Sunday, 29 September 2019

Mrs Mac suggests - What to read in OCTOBER 2019

Well here we are then at the beginning of Autumn/Fall and the end of September.  It didn't take me very long to decide what I should suggest to you for October, because in my pile of "got to be read soon" books is something that has come along just at the right time;  especially as RenĂ©e Zellweger is receiving plaudits now for her film portrayal of Judy Garland.  I haven't seen it, haven't heard her singing voice either, but I'm prepared to go along with others who say this film is worth seeing. 

However, I don't suggest films to see, I suggest books to read.  So on the subject of  what to read this month, how about reading

A book that although fiction, contains real people

 In that pile, I find I have a new book.  It's the story behind The Wizard of Oz; so I'll be reading:

Finding Dorothy - Elizabeth Letts


Tuesday, 24 September 2019

The Toy Makers - Robert Dinsdale


This is a magic tale, and a book I devoured.  It may sound like and look like a book for children but it isn't.  I'm so glad to have read this one, which will surely be in my top ten reads for 2019. Magic, enchantment, sibling rivalry, the War to end all wars. All of these things are within the pages of this very special book. If you cannot deal with magic realism perhaps not for you. But if you loved Harry Potter ..... you might just like this, even though it's nothing like it. Maybe you just believe in magic - and maybe you are anti-war.  

The toy makers of the title are Papa Jack, a refugee from Eastern Europe and his two sons Emile and Kaspar. They own and run a wonderful toy Emporium in London, a toy shop full of enchantment -  open from the first frost of winter to the first snowdrop of spring every year - a shop full of wonders - every toy made by Papa Jack and his sons. As the book opens we are in the early stages of the Twentieth Century, and a runaway teenage mother-to-be gets a job at the Emporium in 1906.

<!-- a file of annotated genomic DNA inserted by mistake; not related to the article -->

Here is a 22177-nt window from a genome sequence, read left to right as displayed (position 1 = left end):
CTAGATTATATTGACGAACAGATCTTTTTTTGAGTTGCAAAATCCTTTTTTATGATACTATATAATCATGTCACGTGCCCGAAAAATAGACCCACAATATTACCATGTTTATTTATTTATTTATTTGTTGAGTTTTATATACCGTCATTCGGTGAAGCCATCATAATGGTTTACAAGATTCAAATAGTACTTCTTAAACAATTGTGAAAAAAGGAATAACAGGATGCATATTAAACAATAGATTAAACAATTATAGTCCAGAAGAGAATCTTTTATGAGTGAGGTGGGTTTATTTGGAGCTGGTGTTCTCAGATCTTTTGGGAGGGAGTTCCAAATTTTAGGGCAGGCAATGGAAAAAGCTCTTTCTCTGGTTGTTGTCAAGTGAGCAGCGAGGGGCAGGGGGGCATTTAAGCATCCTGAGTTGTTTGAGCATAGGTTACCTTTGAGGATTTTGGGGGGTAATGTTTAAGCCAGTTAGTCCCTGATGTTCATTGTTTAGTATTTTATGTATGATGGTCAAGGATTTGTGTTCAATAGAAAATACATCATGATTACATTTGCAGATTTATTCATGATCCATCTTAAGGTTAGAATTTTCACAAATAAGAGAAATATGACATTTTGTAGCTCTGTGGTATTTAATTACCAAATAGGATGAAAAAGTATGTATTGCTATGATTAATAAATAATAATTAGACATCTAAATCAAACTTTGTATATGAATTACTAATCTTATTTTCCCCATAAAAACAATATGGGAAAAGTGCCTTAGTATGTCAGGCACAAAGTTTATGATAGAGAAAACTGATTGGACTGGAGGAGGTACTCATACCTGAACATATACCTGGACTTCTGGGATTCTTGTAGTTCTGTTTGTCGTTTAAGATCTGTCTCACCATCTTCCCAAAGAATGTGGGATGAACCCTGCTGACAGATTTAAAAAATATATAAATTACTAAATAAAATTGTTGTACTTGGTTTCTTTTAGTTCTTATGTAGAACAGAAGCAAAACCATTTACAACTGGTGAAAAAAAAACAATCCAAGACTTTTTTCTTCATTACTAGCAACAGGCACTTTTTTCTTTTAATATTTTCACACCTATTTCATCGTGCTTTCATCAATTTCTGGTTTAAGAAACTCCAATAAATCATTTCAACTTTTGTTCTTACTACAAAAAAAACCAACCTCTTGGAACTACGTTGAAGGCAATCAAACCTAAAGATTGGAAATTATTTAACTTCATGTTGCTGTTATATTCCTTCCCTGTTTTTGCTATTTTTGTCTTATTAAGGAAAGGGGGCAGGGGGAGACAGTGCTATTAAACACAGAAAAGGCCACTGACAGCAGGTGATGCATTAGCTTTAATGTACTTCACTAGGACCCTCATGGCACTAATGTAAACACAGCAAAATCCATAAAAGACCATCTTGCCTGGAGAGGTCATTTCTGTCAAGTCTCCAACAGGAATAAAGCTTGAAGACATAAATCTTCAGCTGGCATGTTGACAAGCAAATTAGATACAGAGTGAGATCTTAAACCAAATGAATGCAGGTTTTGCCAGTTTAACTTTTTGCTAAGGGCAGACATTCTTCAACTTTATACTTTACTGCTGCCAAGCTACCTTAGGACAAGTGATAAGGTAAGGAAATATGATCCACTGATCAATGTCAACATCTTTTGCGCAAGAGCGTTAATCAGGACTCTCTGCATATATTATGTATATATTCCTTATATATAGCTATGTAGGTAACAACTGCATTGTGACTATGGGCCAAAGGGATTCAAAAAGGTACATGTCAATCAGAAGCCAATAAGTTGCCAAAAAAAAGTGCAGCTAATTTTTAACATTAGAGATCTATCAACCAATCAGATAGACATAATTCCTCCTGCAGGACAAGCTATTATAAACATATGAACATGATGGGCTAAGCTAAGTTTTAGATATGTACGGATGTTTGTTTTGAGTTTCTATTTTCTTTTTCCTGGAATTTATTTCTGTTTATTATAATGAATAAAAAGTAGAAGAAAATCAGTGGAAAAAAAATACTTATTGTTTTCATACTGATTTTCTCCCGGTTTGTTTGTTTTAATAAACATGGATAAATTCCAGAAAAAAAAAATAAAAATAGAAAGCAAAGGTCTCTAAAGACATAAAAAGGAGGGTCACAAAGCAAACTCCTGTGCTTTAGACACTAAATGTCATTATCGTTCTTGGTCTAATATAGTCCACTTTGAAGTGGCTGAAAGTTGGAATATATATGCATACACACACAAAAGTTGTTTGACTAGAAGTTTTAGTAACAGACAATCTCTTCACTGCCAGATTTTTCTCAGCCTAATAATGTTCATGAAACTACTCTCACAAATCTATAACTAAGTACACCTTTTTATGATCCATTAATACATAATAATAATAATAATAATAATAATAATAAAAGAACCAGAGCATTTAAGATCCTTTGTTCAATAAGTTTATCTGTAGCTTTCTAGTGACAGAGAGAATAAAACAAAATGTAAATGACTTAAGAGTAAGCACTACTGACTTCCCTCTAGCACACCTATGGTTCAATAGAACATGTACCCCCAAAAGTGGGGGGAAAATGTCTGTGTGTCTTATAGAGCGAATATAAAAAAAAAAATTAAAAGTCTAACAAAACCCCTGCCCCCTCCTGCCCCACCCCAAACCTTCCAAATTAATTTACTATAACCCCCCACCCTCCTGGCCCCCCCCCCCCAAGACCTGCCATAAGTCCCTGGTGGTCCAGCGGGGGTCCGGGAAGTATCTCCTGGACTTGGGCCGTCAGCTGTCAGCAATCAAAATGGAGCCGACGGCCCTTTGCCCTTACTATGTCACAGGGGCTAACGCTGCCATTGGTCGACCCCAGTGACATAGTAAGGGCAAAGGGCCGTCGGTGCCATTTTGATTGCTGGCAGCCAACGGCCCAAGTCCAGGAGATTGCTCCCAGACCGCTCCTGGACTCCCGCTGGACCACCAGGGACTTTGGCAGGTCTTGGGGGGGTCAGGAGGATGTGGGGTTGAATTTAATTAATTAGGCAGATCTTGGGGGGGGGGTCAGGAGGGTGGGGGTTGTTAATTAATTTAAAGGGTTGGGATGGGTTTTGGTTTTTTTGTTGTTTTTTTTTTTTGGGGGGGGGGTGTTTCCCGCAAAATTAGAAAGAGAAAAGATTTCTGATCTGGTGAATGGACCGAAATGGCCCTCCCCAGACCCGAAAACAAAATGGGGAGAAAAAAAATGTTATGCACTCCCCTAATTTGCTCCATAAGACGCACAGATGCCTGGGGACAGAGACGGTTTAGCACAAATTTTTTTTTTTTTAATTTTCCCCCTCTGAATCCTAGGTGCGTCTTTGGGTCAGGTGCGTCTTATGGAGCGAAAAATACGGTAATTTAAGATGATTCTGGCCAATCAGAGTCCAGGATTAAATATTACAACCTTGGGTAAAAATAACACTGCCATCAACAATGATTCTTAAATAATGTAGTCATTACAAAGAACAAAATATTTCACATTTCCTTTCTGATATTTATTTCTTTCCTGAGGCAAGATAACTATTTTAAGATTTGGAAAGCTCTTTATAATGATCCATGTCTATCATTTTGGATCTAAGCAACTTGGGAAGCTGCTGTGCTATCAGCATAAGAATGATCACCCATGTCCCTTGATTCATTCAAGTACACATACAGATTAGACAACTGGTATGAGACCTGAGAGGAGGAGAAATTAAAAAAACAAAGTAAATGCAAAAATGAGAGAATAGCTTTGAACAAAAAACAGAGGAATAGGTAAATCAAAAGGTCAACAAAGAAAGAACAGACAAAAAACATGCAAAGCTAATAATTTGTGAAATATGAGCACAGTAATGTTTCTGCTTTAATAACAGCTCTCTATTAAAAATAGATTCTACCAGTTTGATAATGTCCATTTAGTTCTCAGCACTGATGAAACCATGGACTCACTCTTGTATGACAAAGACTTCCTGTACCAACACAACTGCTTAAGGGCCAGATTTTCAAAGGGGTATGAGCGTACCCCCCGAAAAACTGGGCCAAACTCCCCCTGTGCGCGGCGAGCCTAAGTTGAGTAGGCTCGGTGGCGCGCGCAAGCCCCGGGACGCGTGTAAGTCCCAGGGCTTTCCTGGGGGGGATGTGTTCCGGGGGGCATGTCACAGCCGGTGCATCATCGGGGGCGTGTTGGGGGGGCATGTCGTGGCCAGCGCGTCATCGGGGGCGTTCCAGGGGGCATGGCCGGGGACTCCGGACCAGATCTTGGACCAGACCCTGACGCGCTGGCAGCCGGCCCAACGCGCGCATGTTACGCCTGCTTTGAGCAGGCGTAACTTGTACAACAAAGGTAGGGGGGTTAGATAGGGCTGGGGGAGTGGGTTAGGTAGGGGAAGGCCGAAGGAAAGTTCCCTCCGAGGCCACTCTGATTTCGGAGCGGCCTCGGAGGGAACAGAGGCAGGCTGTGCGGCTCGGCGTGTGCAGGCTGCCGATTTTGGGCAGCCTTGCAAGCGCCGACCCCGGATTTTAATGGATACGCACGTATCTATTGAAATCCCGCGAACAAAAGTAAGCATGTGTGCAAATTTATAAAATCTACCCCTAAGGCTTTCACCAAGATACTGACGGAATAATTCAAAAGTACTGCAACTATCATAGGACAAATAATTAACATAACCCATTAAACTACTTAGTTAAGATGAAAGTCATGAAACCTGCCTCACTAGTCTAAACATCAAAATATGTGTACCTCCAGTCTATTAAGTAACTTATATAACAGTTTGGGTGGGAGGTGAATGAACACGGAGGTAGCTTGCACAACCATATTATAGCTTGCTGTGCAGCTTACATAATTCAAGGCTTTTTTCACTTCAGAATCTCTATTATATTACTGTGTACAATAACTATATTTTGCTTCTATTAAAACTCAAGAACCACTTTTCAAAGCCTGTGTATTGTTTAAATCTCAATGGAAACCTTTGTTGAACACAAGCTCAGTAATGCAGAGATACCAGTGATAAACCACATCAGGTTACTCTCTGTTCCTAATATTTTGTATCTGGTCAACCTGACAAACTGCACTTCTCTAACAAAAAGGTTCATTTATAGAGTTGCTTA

The years go by and we are coming up to WW1.  But that war  was foreshadowed by the war the two brothers were fighting from childhood onwards with toy soldiers which just went on and on into adulthood as the story progressed. So the years pass and WW1 begins. Things will never be the same. I found that part very truthful - that siblings can think they love each other and want the same thing, but as time passes it's not always the case.  And when one of the brothers was turned down by the recruiting officer and the other wasn't at the beginning of WW1, I could see the spitefulness growing.  And I knew there would be difficulties ahead because of that war.

When Papa Jack died, the signal for all out war between the brothers sounded, but really it was very one sided, for one wanted the fight, and the other didn't.  I had a great sadness for Cathy the runaway teen who married one of the brothers, who had a husband returned to her from the war in body but not mind.
All in all, a magical read.  Enchanted by the toys, enjoyed the characters, and loved the Emporium.  But it's also  just the most clever anti-war book.  At every stage the pros and cons of soldiering and warfare step off the pages, and I could see, when a group of soldiers cannot think for themselves they must do as they are told..... but what if they do begin to think for themselves?  Stranger things have happened.

Early One Morning - Virginia Baily

I was attracted to this novel purely by the cover (as I suppose this is meant to happen!) and it has very little about the contents on the b...